Taking the green route to school

Brighid Monahan, Staff Writer

“Morning,”I say to the driver as I board the 8:15 a.m. bus enroute to Madison College. The driver smiles.

“How’s school going?” he asks, the way he does every morning when I get on and swipe my pass.

I have been riding route 6 for about a month now while attending school at Madison College. The melting pot ideal of the United States is most easily experienced in Wisconsin by riding Madison Metro. Individuals from all walks of life use the bus to get from place to place. Some of the regular riders are students from high schools like West and East and colleges like Madison College and the UW.

The fair is reasonable. Only $1.25 per ride for students and $1 for the elderly and persons with disabilities. Children under the age of four ride free. As a Madison College student, however, you can obtain a bus pass from Student Life, the cost of which is included in your tuition.

Madison’s public transit system is also part of the Paratransit program for individuals with disabilities that can’t drive themselves. But, the bus may be doing more for Madison than we might think. Not only does the bus help citizens get from place to place, it is also becoming more environmentally friendly.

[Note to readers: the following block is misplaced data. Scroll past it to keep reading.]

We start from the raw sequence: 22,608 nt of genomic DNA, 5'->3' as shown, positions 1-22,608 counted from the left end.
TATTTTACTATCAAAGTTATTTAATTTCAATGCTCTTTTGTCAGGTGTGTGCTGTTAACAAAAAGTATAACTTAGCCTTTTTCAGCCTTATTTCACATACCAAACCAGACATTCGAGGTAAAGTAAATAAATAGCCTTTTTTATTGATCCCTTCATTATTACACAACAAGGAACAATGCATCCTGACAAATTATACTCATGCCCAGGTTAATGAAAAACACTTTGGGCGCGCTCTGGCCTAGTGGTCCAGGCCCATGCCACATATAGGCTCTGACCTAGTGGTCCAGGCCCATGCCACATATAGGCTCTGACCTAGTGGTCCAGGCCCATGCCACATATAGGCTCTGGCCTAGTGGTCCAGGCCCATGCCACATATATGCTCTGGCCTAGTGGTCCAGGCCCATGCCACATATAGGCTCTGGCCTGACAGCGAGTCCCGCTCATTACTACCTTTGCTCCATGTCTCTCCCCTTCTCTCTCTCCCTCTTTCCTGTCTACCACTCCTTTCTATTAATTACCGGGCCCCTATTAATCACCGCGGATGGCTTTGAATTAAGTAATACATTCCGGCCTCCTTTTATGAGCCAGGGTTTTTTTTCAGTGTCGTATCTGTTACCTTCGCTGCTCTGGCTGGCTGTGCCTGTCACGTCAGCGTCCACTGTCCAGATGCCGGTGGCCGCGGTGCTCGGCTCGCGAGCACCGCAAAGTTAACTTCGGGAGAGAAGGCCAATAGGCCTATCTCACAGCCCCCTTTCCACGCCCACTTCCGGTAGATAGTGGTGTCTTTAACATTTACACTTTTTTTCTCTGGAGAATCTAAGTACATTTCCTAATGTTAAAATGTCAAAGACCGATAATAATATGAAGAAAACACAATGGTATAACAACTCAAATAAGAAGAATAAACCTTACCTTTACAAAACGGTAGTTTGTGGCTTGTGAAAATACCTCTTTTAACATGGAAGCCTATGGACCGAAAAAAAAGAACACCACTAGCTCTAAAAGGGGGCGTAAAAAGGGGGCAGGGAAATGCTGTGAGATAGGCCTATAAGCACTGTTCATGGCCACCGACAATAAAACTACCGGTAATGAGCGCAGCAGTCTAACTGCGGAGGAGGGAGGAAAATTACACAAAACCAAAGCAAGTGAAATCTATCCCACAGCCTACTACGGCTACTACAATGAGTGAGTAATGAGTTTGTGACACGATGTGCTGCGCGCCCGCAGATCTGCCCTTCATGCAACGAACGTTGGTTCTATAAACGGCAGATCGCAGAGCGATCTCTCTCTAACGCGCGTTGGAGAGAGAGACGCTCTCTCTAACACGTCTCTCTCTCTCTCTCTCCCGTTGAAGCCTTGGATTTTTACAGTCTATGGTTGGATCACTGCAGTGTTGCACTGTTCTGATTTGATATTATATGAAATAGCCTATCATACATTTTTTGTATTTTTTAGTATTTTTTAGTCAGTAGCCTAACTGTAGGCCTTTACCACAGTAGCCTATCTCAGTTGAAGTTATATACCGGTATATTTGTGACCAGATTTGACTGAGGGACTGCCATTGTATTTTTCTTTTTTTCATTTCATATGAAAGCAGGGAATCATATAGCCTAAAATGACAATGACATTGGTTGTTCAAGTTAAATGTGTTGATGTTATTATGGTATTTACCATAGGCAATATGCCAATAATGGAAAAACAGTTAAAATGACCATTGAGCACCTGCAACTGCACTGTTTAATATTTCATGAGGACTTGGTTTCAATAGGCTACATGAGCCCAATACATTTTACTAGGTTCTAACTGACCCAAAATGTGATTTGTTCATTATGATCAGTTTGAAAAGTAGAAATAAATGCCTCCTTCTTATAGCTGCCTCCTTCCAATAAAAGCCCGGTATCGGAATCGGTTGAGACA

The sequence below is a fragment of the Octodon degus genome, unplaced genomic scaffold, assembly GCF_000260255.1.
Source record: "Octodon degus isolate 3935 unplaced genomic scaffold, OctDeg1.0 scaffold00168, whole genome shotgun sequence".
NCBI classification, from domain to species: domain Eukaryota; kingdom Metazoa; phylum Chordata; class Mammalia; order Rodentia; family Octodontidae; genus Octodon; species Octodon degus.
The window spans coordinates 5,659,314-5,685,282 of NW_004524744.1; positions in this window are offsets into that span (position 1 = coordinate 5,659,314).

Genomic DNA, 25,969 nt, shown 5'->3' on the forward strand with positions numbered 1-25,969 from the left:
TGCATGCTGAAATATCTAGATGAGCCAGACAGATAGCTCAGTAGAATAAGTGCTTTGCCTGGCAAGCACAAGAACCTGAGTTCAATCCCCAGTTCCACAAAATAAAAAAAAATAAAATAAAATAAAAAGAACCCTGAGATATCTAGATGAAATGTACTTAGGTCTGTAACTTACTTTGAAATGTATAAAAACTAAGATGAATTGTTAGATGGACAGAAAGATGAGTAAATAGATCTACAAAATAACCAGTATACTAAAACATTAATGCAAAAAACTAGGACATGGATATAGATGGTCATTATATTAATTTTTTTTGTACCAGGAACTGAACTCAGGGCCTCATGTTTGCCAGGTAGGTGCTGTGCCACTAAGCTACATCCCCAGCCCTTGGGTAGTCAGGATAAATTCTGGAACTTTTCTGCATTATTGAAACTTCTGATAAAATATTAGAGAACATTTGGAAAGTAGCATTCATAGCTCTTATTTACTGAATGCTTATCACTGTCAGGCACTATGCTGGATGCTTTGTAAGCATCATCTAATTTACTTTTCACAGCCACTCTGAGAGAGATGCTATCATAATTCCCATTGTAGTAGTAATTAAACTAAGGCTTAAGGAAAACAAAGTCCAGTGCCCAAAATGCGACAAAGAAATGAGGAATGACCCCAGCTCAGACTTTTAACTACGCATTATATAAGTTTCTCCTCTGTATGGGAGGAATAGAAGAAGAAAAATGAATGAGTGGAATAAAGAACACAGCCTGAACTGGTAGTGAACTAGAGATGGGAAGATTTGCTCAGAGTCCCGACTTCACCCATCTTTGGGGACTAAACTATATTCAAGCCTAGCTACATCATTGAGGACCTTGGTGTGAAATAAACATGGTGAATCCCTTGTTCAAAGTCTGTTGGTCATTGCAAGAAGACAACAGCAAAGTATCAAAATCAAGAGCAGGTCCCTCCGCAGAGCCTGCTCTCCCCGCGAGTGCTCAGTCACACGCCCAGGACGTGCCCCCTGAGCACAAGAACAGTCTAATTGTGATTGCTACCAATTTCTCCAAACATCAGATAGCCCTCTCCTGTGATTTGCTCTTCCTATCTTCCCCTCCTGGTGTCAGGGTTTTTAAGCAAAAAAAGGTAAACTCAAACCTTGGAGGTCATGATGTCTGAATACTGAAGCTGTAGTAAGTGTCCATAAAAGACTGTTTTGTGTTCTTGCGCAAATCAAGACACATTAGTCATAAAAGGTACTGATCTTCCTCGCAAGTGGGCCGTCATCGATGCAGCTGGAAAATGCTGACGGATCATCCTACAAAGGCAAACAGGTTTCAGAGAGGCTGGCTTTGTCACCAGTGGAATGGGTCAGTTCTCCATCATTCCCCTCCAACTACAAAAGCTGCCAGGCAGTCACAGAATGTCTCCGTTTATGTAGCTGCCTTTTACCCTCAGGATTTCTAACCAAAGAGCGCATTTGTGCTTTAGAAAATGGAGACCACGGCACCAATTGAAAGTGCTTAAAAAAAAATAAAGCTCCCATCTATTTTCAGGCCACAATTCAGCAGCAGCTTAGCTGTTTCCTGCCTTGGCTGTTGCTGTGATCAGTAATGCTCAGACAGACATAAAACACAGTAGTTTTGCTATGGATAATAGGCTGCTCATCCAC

Madison has a number of hybrid busses, which get 20 to 30 percent better gas mileage than non-hybrids, and they emit 90 percent less emissions. Hybrid buses work by using pressure built up by the breaking system to charge its batteries.

Hybrid buses have been around since 2007, and there are now 19 hybrid buses in Madison Metro’s fleet.

Committed to staying up to date with current technology, Madison Metro has recently launched several apps allowing you to track busses and plan your routes on your phone or other mobile device. If you aren’t so technologically inclined, they still offer paper schedules and maps on every bus.

Madison Metro has also proposed adding free wi-fi to buses in the spring of 2015, giving procrastinators that extra hour to finish homework.